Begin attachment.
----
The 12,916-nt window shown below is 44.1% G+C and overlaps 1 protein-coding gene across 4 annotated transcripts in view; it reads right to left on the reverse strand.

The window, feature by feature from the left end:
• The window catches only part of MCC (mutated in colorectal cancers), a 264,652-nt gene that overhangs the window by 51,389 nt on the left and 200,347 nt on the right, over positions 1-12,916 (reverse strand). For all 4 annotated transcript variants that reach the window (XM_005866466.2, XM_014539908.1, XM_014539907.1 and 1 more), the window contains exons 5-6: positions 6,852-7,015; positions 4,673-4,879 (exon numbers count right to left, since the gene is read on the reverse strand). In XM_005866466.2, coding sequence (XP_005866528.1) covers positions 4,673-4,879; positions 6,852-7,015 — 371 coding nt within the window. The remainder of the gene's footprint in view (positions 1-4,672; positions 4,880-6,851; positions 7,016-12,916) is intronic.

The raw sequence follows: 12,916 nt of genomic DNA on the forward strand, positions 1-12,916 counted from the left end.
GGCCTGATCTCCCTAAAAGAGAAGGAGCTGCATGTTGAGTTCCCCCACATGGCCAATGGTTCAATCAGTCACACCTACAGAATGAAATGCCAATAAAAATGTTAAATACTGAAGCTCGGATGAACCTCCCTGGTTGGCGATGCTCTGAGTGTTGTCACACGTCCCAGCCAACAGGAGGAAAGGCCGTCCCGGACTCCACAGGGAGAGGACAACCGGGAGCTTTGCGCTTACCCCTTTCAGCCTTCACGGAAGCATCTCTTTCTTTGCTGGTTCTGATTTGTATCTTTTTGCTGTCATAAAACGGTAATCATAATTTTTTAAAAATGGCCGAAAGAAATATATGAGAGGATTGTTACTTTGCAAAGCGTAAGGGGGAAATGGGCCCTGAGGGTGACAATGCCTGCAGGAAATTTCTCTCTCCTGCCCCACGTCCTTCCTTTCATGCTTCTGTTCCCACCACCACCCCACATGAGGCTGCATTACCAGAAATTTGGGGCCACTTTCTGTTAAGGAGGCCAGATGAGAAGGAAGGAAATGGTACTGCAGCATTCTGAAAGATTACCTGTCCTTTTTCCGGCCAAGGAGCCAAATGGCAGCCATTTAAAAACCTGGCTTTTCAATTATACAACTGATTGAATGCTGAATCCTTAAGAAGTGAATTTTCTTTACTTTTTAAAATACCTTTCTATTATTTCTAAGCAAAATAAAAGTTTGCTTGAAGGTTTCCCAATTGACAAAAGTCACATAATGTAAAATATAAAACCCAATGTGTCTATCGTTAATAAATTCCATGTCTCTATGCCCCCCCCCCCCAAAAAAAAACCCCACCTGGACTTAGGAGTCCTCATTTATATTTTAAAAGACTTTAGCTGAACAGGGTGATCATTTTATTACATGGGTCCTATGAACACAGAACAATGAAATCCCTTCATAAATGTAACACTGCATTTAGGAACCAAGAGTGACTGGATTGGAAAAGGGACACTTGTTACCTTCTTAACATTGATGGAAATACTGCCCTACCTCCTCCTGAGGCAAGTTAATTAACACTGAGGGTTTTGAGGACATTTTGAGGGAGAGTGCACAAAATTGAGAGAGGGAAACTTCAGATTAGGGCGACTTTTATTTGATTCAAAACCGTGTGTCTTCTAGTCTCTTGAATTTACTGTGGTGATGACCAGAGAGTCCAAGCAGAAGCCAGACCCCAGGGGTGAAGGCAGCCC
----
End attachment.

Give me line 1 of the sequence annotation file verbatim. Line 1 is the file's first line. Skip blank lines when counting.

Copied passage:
The 12,916-nt window shown below is 44.1% G+C and overlaps 1 protein-coding gene across 4 annotated transcripts in view; it reads right to left on the reverse strand.